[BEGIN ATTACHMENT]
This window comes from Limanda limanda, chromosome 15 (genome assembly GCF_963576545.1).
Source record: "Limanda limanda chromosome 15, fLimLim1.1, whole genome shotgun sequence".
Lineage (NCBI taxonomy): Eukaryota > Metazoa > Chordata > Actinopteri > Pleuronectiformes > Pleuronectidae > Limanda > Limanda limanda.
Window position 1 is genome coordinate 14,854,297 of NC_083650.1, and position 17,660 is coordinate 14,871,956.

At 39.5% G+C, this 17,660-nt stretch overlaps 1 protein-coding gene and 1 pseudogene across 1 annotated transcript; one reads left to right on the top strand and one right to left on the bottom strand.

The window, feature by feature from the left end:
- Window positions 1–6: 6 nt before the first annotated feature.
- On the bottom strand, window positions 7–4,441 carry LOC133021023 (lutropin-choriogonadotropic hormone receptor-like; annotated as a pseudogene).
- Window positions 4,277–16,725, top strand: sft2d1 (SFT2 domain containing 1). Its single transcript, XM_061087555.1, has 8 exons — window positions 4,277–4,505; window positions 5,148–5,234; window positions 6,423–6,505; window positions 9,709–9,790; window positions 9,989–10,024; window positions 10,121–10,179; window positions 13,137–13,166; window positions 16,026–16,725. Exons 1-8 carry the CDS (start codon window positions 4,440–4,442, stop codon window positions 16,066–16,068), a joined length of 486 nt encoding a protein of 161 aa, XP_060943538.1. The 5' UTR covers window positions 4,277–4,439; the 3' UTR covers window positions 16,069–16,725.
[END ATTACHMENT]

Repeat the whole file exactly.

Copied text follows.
This window comes from Limanda limanda, chromosome 15 (genome assembly GCF_963576545.1).
Source record: "Limanda limanda chromosome 15, fLimLim1.1, whole genome shotgun sequence".
Lineage (NCBI taxonomy): Eukaryota > Metazoa > Chordata > Actinopteri > Pleuronectiformes > Pleuronectidae > Limanda > Limanda limanda.
Window position 1 is genome coordinate 14,854,297 of NC_083650.1, and position 17,660 is coordinate 14,871,956.

At 39.5% G+C, this 17,660-nt stretch overlaps 1 protein-coding gene and 1 pseudogene across 1 annotated transcript; one reads left to right on the top strand and one right to left on the bottom strand.

The window, feature by feature from the left end:
- Window positions 1–6: 6 nt before the first annotated feature.
- On the bottom strand, window positions 7–4,441 carry LOC133021023 (lutropin-choriogonadotropic hormone receptor-like; annotated as a pseudogene).
- Window positions 4,277–16,725, top strand: sft2d1 (SFT2 domain containing 1). Its single transcript, XM_061087555.1, has 8 exons — window positions 4,277–4,505; window positions 5,148–5,234; window positions 6,423–6,505; window positions 9,709–9,790; window positions 9,989–10,024; window positions 10,121–10,179; window positions 13,137–13,166; window positions 16,026–16,725. Exons 1-8 carry the CDS (start codon window positions 4,440–4,442, stop codon window positions 16,066–16,068), a joined length of 486 nt encoding a protein of 161 aa, XP_060943538.1. The 5' UTR covers window positions 4,277–4,439; the 3' UTR covers window positions 16,069–16,725.